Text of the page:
With a tight economy and the market still in the recovery phase, hoteliers are seeking out ways to increase incremental revenue and impact the bottom line. Creating upgrades and offers for guests to take advantage of is a simple solution that can turn into big profits for hotels. And with advances in technology, analytic tools, and the increased potential of the mobile channel, upselling has never been easier.
Upselling refers to revenue potential that goes above and beyond a traditional guest booking. It could mean an upgrade to a suite or a room with a better view, a spa treatment offer, or a dining deal at the hotel’s on-site restaurant—all at a cost to the guest. With each offer, the hotel has the opportunity to give guests a valued service while increasing its profit margin.
“There’s no question that hotels leave a lot of money on the table if they don’t take advantage of upselling to guests,” says Bonnie Buckhiester, principal at Buckhiester Management, a consulting firm that specializes in revenue solutions for the hotel industry. “It’s not hard to do the math. It’s easy to identify the lost opportunities.”
Buckhiester, who has more than 30 years of experience in the travel and hospitality industry and acts as president of the International Society of Hospitality Consultants, explains that many hotels haven’t been consistent in increasing and utilizing upselling potential—and the potential is enormous. “We’re talking hundreds of thousands of dollars,” she says. “If you take an average size hotel in a downtown corridor, there’s no reason in the world they can’t have $400,000 or $500,000 of incremental revenue in a year. The ability to impact the bottom line is huge.”
A PERSONALIZED APPROACH
The current trend in upselling is not only about presenting a guest with an upgrade or an offer, but also finding the offer that is right for that particular guest. Taking into account the nature and length of a guest’s stay, his or her past preferences and history, and how much that guest has been willing to spend in the past are all factors that can help a hotel take a more personalized approach to upselling.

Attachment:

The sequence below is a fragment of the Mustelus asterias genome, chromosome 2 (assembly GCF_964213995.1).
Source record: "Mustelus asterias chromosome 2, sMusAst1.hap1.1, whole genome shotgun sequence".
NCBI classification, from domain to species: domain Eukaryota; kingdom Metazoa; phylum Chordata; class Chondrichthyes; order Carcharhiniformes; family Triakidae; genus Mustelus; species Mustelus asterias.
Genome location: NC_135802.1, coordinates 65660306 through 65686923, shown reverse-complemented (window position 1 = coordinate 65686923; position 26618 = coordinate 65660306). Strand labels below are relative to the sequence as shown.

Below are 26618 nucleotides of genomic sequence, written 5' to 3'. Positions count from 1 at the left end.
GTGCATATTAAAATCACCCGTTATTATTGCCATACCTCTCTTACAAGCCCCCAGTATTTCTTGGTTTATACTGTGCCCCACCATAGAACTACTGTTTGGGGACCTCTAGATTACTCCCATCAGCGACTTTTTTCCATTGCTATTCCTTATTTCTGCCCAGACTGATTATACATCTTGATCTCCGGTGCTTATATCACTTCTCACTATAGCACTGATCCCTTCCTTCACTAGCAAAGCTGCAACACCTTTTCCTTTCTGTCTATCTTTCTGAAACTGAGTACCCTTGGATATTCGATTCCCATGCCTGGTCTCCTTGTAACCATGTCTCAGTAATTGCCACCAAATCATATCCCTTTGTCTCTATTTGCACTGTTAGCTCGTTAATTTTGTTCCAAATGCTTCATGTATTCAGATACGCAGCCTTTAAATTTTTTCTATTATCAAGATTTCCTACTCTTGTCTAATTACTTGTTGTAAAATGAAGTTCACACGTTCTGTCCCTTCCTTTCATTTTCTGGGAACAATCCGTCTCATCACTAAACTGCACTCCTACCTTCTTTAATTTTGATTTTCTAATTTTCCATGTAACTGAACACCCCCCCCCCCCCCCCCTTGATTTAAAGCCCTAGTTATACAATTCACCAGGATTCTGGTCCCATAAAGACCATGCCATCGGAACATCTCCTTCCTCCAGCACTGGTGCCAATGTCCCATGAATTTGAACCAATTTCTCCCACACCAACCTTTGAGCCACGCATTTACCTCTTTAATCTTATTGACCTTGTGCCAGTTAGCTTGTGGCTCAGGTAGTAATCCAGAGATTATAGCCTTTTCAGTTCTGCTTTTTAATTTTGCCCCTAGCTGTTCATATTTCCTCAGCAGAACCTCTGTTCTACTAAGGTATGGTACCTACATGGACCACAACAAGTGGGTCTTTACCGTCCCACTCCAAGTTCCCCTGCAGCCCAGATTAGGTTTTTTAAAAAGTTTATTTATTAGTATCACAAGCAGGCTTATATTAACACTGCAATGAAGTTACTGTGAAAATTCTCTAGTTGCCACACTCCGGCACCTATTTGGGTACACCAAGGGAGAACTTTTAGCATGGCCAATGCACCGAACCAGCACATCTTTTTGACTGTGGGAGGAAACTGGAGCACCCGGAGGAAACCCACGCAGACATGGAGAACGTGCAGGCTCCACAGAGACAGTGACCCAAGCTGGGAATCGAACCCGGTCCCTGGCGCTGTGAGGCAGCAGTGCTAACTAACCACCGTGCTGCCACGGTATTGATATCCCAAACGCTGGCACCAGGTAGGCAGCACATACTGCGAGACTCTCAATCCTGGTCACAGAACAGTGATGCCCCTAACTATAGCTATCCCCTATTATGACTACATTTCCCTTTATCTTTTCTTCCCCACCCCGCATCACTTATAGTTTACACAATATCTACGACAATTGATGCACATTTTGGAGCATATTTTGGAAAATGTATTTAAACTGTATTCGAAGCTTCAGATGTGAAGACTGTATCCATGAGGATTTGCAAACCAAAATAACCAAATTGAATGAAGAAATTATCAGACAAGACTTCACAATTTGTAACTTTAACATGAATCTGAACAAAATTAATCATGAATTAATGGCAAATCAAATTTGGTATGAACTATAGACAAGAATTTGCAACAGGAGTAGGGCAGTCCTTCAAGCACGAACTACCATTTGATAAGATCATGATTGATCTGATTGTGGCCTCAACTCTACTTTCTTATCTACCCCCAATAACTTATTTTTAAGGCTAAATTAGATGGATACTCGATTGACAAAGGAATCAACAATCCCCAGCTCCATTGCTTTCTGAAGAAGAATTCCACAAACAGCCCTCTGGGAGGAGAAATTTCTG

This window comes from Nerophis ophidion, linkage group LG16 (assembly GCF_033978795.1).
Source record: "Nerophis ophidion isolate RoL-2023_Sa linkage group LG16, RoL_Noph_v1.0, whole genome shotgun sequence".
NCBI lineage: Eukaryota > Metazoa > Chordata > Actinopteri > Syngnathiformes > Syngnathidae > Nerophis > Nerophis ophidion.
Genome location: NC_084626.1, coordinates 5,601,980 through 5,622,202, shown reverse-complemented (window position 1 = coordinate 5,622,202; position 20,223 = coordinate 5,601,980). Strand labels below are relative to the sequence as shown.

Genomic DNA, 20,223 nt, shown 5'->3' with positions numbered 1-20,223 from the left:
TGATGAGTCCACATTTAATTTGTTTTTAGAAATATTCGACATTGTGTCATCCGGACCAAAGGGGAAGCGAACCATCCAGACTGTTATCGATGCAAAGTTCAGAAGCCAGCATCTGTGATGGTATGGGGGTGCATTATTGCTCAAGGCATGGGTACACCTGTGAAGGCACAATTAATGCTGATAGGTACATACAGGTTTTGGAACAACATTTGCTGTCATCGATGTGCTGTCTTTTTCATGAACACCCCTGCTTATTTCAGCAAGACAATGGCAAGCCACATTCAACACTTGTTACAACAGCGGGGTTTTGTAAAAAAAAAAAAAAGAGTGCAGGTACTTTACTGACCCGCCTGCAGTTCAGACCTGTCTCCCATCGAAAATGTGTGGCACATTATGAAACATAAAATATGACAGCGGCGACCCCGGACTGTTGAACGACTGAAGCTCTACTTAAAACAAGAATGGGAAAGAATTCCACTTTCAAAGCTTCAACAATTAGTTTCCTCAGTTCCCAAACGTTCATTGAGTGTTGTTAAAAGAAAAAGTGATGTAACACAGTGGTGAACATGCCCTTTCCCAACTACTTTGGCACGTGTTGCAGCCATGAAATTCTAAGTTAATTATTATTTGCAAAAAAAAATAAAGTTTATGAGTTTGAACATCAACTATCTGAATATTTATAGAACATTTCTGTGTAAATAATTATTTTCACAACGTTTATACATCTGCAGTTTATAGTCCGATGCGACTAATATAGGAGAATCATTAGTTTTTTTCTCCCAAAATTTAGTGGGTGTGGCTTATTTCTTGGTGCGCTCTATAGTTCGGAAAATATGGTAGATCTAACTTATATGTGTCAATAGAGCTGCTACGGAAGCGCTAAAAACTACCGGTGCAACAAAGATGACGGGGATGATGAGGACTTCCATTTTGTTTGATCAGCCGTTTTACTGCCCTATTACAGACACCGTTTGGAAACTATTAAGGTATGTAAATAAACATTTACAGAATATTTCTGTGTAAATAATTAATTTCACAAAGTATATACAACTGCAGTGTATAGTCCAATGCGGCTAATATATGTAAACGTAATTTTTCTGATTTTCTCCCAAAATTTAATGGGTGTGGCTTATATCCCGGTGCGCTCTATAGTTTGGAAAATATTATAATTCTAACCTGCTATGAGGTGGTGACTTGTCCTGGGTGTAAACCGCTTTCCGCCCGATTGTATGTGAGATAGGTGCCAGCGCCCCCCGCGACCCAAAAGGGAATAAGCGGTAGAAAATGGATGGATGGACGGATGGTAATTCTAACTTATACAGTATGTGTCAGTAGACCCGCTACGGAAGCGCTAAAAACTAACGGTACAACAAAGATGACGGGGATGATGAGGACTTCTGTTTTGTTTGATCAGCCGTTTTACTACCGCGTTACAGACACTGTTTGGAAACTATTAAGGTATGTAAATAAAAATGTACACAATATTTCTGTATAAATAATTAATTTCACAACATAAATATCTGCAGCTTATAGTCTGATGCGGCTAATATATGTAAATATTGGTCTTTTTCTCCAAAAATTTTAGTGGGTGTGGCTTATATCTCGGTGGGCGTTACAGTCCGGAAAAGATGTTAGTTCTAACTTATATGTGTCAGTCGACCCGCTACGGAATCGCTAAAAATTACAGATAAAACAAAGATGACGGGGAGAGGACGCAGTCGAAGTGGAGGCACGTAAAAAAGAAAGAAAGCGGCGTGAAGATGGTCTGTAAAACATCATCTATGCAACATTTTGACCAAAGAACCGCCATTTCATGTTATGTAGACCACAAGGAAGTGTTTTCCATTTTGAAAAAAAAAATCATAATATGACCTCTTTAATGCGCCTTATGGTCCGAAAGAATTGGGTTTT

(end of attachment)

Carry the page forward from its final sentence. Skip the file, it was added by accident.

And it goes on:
“The more you know about your customers, and the more you use the analytics to predict what they’re likely to do or how they’re likely to react, the more revenue opportunities you can uncover,” says Kelly McGuire, executive director of hospitality and travel global practice at SAS, a company that specializes in business analytics and software.
Jason Bryant, president and chief operating officer of Nor1, agrees. Nor1 is a technology and software company that focuses on creating profitable upselling opportunities for hotels. “One-to-one marketing and personalization is nothing new. People have been envisioning that for some time,” he says. “The right vision needed to be matched up with the right approach, and then you needed to have the technical wherewithal to pull it off.”
Nor1 worked with Ph.D.-level statisticians and mathematicians to develop a centralized data system called Prime that makes real-time decisions whenever a hotel interacts with a guest. Upsell offers that are made to a guest take into account nearly 250 different variables—ranging from what that guest is likely to pay for an upgrade or service to the day of the week the offer is made.
“The price of the offer is really important, but when you make the offer is equally important,” Bryant says. “It’s about determining what that guest is interested in at that particular moment.”
It has become essential to keep upselling offers in line with a guest’s needs. For instance, Bryant explains that an upgrade at an airport hotel location may be a room with an airport view. Although in many cases this might not be an offer that many people would consider, travelers with kids have a propensity to book that room type so the children can see planes land and take off. If a business traveler is traveling alone and busy all day with events and meetings, an offer for a three-course meal for two probably wouldn’t make sense, but an offer for a relaxing spa treatment may result in a conversion.